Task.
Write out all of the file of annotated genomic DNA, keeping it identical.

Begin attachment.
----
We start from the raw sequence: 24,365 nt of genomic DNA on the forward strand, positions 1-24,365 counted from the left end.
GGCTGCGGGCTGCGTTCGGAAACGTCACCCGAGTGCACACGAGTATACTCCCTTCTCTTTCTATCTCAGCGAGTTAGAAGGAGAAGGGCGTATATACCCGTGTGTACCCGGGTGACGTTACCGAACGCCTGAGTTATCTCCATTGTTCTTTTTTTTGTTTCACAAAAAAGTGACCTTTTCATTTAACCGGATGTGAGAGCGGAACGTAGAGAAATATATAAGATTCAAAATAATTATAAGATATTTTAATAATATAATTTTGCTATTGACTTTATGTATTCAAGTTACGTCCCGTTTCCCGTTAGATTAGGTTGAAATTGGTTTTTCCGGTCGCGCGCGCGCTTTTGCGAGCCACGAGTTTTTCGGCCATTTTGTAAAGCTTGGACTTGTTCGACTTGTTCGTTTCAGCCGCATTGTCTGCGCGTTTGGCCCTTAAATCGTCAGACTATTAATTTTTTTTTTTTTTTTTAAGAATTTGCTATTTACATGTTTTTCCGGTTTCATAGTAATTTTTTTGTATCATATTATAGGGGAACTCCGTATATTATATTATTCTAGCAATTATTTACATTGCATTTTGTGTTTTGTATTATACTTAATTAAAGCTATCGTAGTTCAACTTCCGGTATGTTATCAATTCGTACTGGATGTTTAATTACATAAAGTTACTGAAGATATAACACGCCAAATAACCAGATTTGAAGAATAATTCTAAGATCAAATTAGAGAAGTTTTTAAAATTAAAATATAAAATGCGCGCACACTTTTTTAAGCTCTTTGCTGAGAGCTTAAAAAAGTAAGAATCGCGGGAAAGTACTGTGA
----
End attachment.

We start from the raw sequence: 24,365 nt of genomic DNA on the forward strand, positions 1-24,365 counted from the left end.
GGCTGCGGGCTGCGTTCGGAAACGTCACCCGAGTGCACACGAGTATACTCCCTTCTCTTTCTATCTCAGCGAGTTAGAAGGAGAAGGGCGTATATACCCGTGTGTACCCGGGTGACGTTACCGAACGCCTGAGTTATCTCCATTGTTCTTTTTTTTGTTTCACAAAAAAGTGACCTTTTCATTTAACCGGATGTGAGAGCGGAACGTAGAGAAATATATAAGATTCAAAATAATTATAAGATATTTTAATAATATAATTTTGCTATTGACTTTATGTATTCAAGTTACGTCCCGTTTCCCGTTAGATTAGGTTGAAATTGGTTTTTCCGGTCGCGCGCGCGCTTTTGCGAGCCACGAGTTTTTCGGCCATTTTGTAAAGCTTGGACTTGTTCGACTTGTTCGTTTCAGCCGCATTGTCTGCGCGTTTGGCCCTTAAATCGTCAGACTATTAATTTTTTTTTTTTTTTTTAAGAATTTGCTATTTACATGTTTTTCCGGTTTCATAGTAATTTTTTTGTATCATATTATAGGGGAACTCCGTATATTATATTATTCTAGCAATTATTTACATTGCATTTTGTGTTTTGTATTATACTTAATTAAAGCTATCGTAGTTCAACTTCCGGTATGTTATCAATTCGTACTGGATGTTTAATTACATAAAGTTACTGAAGATATAACACGCCAAATAACCAGATTTGAAGAATAATTCTAAGATCAAATTAGAGAAGTTTTTAAAATTAAAATATAAAATGCGCGCACACTTTTTTAAGCTCTTTGCTGAGAGCTTAAAAAAGTAAGAATCGCGGGAAAGTACTGTGA